Feb 24, 2014

Spring 1979: Why I'm Not a Novelist

When I was in high school, I thought of becoming a writer.  After all, my friend Darry and I wrote a heroic fantasy novel back in junior high, I was the editor of our literary magazine, and I published an article in the Rock Island Argus.  

What changed my mind: Well, several things, but mostly a class in Fiction Writing, my freshman year at Augustana.  We met once a week to analyze a "model" short story or novel, and then we criticized student writing (you had to submit three times).
  
Bernard Malamud, “Black is My Favorite Color."  “Charity Quietness sits in the toilet eating her two hard-boiled eggs.”  If you still have the stomach to continue after such a disgusting opening, it's about an old Jewish guy in love with a black girl, who won’t marry him because he’s Jewish.  And old.

Student Submission: "Temperature Inversion."  A man and a woman gripe because it's too hot to have sex.

Me: "Werewolf Planet."  Two anthropologists in the future discover that a “primitive” species actually has developed intergalactic travel.  Kind of interesting, right?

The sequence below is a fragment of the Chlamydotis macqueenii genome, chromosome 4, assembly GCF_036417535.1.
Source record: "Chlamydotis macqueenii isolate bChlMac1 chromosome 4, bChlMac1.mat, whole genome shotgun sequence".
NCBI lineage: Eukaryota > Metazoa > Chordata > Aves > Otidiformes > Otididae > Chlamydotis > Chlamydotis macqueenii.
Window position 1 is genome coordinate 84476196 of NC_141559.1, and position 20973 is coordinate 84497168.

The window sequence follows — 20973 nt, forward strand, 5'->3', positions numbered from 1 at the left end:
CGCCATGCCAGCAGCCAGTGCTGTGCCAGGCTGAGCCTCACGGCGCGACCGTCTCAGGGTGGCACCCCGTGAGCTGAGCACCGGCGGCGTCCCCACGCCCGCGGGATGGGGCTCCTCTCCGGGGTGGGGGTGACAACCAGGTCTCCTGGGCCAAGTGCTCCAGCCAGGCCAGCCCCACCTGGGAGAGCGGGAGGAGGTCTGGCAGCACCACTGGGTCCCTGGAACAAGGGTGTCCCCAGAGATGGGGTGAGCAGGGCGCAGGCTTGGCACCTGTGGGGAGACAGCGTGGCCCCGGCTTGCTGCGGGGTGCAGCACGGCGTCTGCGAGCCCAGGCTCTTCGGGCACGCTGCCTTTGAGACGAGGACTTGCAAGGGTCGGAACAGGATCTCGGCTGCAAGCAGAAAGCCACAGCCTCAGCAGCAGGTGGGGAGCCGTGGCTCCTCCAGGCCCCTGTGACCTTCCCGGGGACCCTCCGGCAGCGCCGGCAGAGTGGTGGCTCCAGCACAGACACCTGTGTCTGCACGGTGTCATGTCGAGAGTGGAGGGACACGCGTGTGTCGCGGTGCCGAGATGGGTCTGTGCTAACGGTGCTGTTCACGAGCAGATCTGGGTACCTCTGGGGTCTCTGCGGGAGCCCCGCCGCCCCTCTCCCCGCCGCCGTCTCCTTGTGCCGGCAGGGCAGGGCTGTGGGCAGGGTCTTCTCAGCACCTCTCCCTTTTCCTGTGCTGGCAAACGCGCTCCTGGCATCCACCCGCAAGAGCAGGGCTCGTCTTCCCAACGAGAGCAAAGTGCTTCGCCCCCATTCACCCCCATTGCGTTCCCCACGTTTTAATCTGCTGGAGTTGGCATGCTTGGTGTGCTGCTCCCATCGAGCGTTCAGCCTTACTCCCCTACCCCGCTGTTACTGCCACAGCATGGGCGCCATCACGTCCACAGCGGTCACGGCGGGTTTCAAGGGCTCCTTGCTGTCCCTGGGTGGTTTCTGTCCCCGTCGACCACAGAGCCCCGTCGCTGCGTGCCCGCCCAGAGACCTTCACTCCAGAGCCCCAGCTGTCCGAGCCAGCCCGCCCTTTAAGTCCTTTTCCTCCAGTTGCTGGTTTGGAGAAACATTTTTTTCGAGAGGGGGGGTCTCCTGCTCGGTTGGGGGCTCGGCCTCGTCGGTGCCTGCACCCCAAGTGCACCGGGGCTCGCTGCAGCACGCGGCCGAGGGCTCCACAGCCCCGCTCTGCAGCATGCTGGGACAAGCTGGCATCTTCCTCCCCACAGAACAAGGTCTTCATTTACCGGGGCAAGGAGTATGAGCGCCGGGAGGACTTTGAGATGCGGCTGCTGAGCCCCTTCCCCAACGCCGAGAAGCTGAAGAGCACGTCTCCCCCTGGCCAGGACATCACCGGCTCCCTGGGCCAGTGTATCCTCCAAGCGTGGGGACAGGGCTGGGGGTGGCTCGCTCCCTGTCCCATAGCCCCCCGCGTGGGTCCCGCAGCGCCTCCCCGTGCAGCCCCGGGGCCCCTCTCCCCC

Wrong.  “Terrible!  Awful!  Don't demean yourself with that sci-fi trash!”

Rule #1: Modern Literature must be about the dull, boring lives of people living in New York.

Flannery O'Connor, “Good Country People."  A Southern woman is depressed because she lost a leg as a child, so she majors in philosophy.  A traveling Bible salesman convinces her to climb up to the hayloft for a romantic evening, but instead he steals her artificial leg. Disgusting!

Student Submission: "Chicken T***s"  An adult woman has an affair with her uncle, who dumps her over fried chicken. (By the way, birds don't have t***s; "breast" is an old word for "chest").

Me: "The Island in the Sky." A boy befriends a grade-school bully, and they fall asleep reading comic books. Kind of touching, right?

Wrong!  "Terrible!  Awful! There's a happy ending!  Where's the misery?  Where's the tragedy?"  

Rule #2: Modern Literature must always be depressing, preferably with death at the end.

J.D. Salinger (left), "A Perfect Day for Bananafish."  A man kisses a five-year old girl  and then kills himself while his wife waits.  Disgusting!.

Student submission: "Hand Sandwiches." A guy's wife is cheating with his best friend, so he assaults the friend and cuts off his "hand."  

Me: "The Letter."  In the 1930s, a guy dies of polio, and his best friend keeps his last letter in his pocket at all times.  Forty years later, the friend is dying, and the ink on the letter is so faded that a nurse in the hospital thinks it's a blank piece of paper, and throws it away. .

It's about a dull, boring life, and it's depressing. A sure-fire hit, right?

Wrong!  "Terrible!  Awful!  Where's the emotion?  Where's the men longing for women?"

Rule #3: Modern Literature must always be about heterosexual desire or romance.

I went on to major in literature, get a M.A., and almost a Ph.D.  But, except for unavoidable required classes, I never read or write Modern Literature.